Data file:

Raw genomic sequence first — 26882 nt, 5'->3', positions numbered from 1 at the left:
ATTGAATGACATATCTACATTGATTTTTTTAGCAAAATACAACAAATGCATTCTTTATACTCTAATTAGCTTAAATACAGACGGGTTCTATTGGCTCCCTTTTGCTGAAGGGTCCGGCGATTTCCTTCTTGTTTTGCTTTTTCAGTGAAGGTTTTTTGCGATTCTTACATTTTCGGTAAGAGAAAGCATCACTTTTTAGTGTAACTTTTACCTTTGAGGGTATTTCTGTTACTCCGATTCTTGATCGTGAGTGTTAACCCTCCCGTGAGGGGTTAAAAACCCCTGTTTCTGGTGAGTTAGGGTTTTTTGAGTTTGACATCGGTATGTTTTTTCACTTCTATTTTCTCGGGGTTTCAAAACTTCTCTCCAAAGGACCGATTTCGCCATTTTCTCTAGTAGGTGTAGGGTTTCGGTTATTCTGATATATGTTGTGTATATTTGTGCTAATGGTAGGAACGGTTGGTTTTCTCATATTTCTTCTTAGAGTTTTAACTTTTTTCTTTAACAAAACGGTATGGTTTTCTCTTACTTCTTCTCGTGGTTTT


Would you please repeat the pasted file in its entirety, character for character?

Raw genomic sequence first — 26882 nt, 5'->3', positions numbered from 1 at the left:
ATTGAATGACATATCTACATTGATTTTTTTAGCAAAATACAACAAATGCATTCTTTATACTCTAATTAGCTTAAATACAGACGGGTTCTATTGGCTCCCTTTTGCTGAAGGGTCCGGCGATTTCCTTCTTGTTTTGCTTTTTCAGTGAAGGTTTTTTGCGATTCTTACATTTTCGGTAAGAGAAAGCATCACTTTTTAGTGTAACTTTTACCTTTGAGGGTATTTCTGTTACTCCGATTCTTGATCGTGAGTGTTAACCCTCCCGTGAGGGGTTAAAAACCCCTGTTTCTGGTGAGTTAGGGTTTTTTGAGTTTGACATCGGTATGTTTTTTCACTTCTATTTTCTCGGGGTTTCAAAACTTCTCTCCAAAGGACCGATTTCGCCATTTTCTCTAGTAGGTGTAGGGTTTCGGTTATTCTGATATATGTTGTGTATATTTGTGCTAATGGTAGGAACGGTTGGTTTTCTCATATTTCTTCTTAGAGTTTTAACTTTTTTCTTTAACAAAACGGTATGGTTTTCTCTTACTTCTTCTCGTGGTTTT